I am Plymouth reading for a PhD and as an institution they are totally unsupportive but my supervisor is very good!

Acinonyx Thu 18-Sep-08 16:09:34

Hopefully finishing PhD at Cambridge and I don't even understand the question - what do you get if they ARE supportive? What am I missing??

Maybe it's better if I don't know...

mybumpsaboy Thu 18-Sep-08 18:12:51

I'll be at warwick from sept 09!

SubRosa Thu 18-Sep-08 18:50:28

I'm at Warwick and the support is there if you need it. They run lots of courses on stuff like essay writing, exam stress and time management. Maybe if I'd taken the courses, I'd get better grades...

Notalone Thu 18-Sep-08 18:51:43

Will be studying at Sheffield Hallam on 22/09 - Monday - Yikes!!!

Wilts Thu 18-Sep-08 18:52:35

I am at the University of Bath, I am not impressed.

Romy7 Thu 18-Sep-08 18:53:12

surrey - seem fine. tutors v nice - not sure if exam board will be so supportive... only time will tell lol!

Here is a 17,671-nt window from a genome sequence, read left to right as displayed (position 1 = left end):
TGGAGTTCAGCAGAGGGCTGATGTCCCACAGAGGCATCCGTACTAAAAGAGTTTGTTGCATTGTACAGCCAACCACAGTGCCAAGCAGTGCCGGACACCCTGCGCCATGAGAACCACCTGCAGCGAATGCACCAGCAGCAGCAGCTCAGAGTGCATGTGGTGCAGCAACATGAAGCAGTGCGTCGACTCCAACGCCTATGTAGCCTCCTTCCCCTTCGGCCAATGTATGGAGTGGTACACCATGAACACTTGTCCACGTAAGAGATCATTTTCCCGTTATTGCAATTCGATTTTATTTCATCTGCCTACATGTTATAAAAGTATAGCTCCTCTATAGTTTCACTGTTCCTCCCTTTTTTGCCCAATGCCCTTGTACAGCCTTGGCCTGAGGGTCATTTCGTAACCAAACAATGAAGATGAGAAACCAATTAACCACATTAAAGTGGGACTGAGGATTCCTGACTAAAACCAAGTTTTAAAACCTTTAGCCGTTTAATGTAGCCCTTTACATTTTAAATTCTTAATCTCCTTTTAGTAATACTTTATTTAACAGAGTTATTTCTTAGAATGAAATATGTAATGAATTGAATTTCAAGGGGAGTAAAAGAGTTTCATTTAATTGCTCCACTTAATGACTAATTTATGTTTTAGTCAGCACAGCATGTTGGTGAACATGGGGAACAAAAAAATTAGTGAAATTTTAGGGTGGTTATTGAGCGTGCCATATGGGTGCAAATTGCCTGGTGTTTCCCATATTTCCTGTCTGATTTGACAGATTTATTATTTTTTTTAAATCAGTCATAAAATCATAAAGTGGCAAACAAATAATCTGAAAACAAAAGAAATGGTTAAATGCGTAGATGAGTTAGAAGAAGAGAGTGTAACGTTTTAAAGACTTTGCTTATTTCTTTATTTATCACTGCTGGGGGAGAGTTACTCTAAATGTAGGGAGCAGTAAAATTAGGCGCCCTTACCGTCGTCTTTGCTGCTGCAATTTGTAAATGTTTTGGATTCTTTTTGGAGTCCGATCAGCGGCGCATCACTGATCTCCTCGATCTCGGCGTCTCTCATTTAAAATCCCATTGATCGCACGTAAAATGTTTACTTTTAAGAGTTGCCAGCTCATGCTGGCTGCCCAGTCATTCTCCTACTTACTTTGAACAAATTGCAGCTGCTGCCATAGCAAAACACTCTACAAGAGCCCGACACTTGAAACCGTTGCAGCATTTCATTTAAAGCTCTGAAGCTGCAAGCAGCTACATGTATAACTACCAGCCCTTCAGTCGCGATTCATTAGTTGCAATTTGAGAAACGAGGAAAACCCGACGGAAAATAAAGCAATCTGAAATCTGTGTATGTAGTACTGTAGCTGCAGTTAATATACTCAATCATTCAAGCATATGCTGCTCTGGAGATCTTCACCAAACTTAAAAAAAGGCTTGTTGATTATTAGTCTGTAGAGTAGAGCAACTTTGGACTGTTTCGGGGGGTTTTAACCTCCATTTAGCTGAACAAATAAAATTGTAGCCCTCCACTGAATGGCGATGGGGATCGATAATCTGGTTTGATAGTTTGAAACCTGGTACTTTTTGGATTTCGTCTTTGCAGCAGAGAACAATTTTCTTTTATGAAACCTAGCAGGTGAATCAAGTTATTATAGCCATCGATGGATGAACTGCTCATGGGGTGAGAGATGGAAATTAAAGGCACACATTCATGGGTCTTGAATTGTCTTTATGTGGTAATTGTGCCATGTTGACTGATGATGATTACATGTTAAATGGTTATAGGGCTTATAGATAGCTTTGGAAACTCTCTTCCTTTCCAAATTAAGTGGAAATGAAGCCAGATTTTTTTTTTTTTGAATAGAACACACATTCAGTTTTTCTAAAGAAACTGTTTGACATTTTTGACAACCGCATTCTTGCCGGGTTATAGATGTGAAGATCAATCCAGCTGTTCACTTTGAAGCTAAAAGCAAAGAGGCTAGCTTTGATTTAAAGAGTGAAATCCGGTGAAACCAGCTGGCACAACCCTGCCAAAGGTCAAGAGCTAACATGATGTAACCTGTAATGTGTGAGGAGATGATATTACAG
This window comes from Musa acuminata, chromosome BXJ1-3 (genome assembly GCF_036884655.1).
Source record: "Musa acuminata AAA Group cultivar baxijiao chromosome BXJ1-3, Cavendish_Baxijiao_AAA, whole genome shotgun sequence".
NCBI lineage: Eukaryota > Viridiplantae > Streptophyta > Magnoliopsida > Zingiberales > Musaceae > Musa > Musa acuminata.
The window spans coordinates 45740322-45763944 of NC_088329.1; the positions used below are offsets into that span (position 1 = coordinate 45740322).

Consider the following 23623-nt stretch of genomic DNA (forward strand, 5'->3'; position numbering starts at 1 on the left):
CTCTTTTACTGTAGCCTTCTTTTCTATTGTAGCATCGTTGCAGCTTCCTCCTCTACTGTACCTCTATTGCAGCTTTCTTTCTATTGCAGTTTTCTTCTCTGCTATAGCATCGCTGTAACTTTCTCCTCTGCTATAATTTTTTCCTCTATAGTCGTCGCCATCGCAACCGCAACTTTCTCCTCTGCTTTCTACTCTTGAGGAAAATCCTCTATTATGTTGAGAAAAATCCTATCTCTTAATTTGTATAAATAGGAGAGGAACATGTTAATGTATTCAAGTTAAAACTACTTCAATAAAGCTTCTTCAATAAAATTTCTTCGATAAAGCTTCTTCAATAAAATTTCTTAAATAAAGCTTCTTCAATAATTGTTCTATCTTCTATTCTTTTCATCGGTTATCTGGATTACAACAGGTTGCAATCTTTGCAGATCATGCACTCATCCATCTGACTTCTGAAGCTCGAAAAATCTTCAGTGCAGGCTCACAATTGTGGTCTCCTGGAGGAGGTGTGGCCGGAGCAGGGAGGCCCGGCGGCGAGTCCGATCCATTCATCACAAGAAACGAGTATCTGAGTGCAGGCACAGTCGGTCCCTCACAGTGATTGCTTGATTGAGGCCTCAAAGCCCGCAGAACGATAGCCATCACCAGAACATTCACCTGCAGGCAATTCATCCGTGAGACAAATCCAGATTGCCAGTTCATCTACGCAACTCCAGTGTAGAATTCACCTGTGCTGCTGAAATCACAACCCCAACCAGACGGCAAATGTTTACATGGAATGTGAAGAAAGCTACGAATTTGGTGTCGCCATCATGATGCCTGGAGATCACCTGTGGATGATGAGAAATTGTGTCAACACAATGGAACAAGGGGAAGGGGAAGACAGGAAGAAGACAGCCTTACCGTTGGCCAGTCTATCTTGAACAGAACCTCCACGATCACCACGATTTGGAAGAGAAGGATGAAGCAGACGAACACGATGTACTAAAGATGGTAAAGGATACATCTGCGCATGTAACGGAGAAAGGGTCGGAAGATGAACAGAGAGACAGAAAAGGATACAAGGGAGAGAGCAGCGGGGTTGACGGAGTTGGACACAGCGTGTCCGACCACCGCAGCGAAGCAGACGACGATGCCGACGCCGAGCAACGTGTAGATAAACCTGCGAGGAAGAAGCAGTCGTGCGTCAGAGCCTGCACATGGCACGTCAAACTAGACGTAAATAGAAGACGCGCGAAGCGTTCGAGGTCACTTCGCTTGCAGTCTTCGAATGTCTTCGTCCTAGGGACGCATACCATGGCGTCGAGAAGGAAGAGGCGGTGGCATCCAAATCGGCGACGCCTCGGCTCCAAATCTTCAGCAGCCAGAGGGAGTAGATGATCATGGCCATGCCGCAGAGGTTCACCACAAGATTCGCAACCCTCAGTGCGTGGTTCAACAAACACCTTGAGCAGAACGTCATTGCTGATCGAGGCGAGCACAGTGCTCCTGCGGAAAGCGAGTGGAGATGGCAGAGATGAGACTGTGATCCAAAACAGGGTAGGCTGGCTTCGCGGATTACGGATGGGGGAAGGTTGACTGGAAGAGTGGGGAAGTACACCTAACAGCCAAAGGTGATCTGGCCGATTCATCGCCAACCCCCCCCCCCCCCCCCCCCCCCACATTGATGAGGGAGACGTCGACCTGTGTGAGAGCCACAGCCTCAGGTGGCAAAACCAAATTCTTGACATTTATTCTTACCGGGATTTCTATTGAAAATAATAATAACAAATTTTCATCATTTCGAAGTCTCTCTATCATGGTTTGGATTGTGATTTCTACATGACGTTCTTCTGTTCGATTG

beansmum Thu 18-Sep-08 19:11:47

I was at Heriot Watt before I had ds and then went back afterwards. They were not at all supportive and I really struggled. I didn't graduate in the end. Also, ds was only 4m when I went back, I was breast feeding and when I asked if there was anywhere I could express milk for him I was told I could use the toilets. They were a bit crap really.

I'm starting at the University of Canterbury in NZ in Feb. Hopefully they will be a bit more supportive but doing a course I actually like will probably help.

tiredemma Fri 19-Sep-08 18:41:31

Im at University of Birmingham.

They are fairly supportive, very academic though and care more whether you can harvard reference than whether you are good pricatically.

What are you studying?